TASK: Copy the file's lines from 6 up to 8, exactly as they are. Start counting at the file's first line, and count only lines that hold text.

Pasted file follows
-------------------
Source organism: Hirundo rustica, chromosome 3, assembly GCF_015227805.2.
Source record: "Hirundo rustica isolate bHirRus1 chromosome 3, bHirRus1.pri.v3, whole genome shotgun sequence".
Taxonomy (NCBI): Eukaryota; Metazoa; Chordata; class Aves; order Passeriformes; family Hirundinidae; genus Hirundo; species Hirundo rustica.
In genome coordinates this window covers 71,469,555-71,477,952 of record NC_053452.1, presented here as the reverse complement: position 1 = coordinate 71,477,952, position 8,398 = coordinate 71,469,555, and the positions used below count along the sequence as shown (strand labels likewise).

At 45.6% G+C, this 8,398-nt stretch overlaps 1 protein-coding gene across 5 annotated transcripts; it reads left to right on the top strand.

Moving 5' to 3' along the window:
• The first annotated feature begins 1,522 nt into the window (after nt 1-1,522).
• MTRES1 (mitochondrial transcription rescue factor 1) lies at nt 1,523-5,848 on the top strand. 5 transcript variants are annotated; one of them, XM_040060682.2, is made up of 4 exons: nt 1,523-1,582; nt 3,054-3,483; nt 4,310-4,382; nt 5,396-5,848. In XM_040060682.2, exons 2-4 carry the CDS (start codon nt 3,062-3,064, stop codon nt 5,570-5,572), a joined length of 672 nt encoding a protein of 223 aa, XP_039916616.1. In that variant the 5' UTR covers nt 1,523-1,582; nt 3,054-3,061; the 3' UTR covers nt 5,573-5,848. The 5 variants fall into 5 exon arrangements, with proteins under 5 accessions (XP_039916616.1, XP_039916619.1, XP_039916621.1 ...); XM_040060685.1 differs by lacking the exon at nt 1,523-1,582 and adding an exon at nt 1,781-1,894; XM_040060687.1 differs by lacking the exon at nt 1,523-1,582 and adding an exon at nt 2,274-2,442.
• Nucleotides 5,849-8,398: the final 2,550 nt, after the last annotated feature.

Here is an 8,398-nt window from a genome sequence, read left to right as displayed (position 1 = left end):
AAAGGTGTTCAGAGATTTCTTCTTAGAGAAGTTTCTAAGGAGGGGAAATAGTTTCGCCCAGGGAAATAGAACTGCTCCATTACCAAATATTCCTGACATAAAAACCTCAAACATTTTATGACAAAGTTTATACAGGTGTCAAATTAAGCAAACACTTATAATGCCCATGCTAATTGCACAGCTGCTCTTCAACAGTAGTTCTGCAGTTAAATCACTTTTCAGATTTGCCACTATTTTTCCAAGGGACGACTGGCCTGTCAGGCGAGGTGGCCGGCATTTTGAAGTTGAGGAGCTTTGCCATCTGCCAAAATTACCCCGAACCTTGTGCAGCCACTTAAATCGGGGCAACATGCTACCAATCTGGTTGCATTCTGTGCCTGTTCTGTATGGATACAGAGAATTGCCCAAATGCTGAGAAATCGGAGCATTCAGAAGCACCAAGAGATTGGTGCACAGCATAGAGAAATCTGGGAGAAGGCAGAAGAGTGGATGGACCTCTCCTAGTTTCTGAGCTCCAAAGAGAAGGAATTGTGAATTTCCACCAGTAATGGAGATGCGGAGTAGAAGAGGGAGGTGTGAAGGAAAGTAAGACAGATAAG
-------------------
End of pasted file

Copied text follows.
Moving 5' to 3' along the window:
• The first annotated feature begins 1,522 nt into the window (after nt 1-1,522).
• MTRES1 (mitochondrial transcription rescue factor 1) lies at nt 1,523-5,848 on the top strand. 5 transcript variants are annotated; one of them, XM_040060682.2, is made up of 4 exons: nt 1,523-1,582; nt 3,054-3,483; nt 4,310-4,382; nt 5,396-5,848. In XM_040060682.2, exons 2-4 carry the CDS (start codon nt 3,062-3,064, stop codon nt 5,570-5,572), a joined length of 672 nt encoding a protein of 223 aa, XP_039916616.1. In that variant the 5' UTR covers nt 1,523-1,582; nt 3,054-3,061; the 3' UTR covers nt 5,573-5,848. The 5 variants fall into 5 exon arrangements, with proteins under 5 accessions (XP_039916616.1, XP_039916619.1, XP_039916621.1 ...); XM_040060685.1 differs by lacking the exon at nt 1,523-1,582 and adding an exon at nt 1,781-1,894; XM_040060687.1 differs by lacking the exon at nt 1,523-1,582 and adding an exon at nt 2,274-2,442.